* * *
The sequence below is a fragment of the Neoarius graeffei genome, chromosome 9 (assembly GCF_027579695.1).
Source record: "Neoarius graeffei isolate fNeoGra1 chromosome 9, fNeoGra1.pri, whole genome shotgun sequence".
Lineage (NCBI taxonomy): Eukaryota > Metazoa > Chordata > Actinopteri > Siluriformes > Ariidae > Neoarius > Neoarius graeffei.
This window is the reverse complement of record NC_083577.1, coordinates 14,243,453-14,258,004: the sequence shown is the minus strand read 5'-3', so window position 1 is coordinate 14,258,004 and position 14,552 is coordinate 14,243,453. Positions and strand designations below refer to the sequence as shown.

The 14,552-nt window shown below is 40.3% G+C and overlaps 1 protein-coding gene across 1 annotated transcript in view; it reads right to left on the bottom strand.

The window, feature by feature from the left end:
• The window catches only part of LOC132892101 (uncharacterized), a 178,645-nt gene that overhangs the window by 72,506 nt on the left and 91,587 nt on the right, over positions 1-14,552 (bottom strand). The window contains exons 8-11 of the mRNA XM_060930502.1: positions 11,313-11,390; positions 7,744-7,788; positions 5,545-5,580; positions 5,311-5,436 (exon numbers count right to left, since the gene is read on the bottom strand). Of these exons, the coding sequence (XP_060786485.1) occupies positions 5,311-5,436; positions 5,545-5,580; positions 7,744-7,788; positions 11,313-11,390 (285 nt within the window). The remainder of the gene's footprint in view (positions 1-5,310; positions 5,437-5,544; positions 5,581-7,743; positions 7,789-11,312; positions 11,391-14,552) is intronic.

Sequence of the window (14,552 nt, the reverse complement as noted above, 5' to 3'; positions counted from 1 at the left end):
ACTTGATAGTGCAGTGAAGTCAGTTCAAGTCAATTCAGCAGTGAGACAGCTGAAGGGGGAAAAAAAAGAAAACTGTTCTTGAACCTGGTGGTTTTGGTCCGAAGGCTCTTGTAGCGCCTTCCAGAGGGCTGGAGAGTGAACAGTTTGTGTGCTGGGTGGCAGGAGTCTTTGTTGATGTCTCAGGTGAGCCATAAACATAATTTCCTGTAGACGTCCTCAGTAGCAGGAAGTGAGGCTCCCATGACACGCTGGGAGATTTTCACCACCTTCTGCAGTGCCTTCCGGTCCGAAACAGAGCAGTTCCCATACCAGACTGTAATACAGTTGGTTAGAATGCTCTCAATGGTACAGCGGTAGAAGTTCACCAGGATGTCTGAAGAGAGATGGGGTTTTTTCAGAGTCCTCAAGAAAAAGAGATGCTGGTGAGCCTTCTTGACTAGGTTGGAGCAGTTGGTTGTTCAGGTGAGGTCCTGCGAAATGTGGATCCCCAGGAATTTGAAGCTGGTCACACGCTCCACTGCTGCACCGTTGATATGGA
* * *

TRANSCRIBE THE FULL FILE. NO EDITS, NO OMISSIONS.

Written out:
The sequence below is a fragment of the Neoarius graeffei genome, chromosome 9 (assembly GCF_027579695.1).
Source record: "Neoarius graeffei isolate fNeoGra1 chromosome 9, fNeoGra1.pri, whole genome shotgun sequence".
Lineage (NCBI taxonomy): Eukaryota > Metazoa > Chordata > Actinopteri > Siluriformes > Ariidae > Neoarius > Neoarius graeffei.
This window is the reverse complement of record NC_083577.1, coordinates 14,243,453-14,258,004: the sequence shown is the minus strand read 5'-3', so window position 1 is coordinate 14,258,004 and position 14,552 is coordinate 14,243,453. Positions and strand designations below refer to the sequence as shown.

The 14,552-nt window shown below is 40.3% G+C and overlaps 1 protein-coding gene across 1 annotated transcript in view; it reads right to left on the bottom strand.

The window, feature by feature from the left end:
• The window catches only part of LOC132892101 (uncharacterized), a 178,645-nt gene that overhangs the window by 72,506 nt on the left and 91,587 nt on the right, over positions 1-14,552 (bottom strand). The window contains exons 8-11 of the mRNA XM_060930502.1: positions 11,313-11,390; positions 7,744-7,788; positions 5,545-5,580; positions 5,311-5,436 (exon numbers count right to left, since the gene is read on the bottom strand). Of these exons, the coding sequence (XP_060786485.1) occupies positions 5,311-5,436; positions 5,545-5,580; positions 7,744-7,788; positions 11,313-11,390 (285 nt within the window). The remainder of the gene's footprint in view (positions 1-5,310; positions 5,437-5,544; positions 5,581-7,743; positions 7,789-11,312; positions 11,391-14,552) is intronic.

Sequence of the window (14,552 nt, the reverse complement as noted above, 5' to 3'; positions counted from 1 at the left end):
ACTTGATAGTGCAGTGAAGTCAGTTCAAGTCAATTCAGCAGTGAGACAGCTGAAGGGGGAAAAAAAAGAAAACTGTTCTTGAACCTGGTGGTTTTGGTCCGAAGGCTCTTGTAGCGCCTTCCAGAGGGCTGGAGAGTGAACAGTTTGTGTGCTGGGTGGCAGGAGTCTTTGTTGATGTCTCAGGTGAGCCATAAACATAATTTCCTGTAGACGTCCTCAGTAGCAGGAAGTGAGGCTCCCATGACACGCTGGGAGATTTTCACCACCTTCTGCAGTGCCTTCCGGTCCGAAACAGAGCAGTTCCCATACCAGACTGTAATACAGTTGGTTAGAATGCTCTCAATGGTACAGCGGTAGAAGTTCACCAGGATGTCTGAAGAGAGATGGGGTTTTTTCAGAGTCCTCAAGAAAAAGAGATGCTGGTGAGCCTTCTTGACTAGGTTGGAGCAGTTGGTTGTTCAGGTGAGGTCCTGCGAAATGTGGATCCCCAGGAATTTGAAGCTGGTCACACGCTCCACTGCTGCACCGTTGATATGGA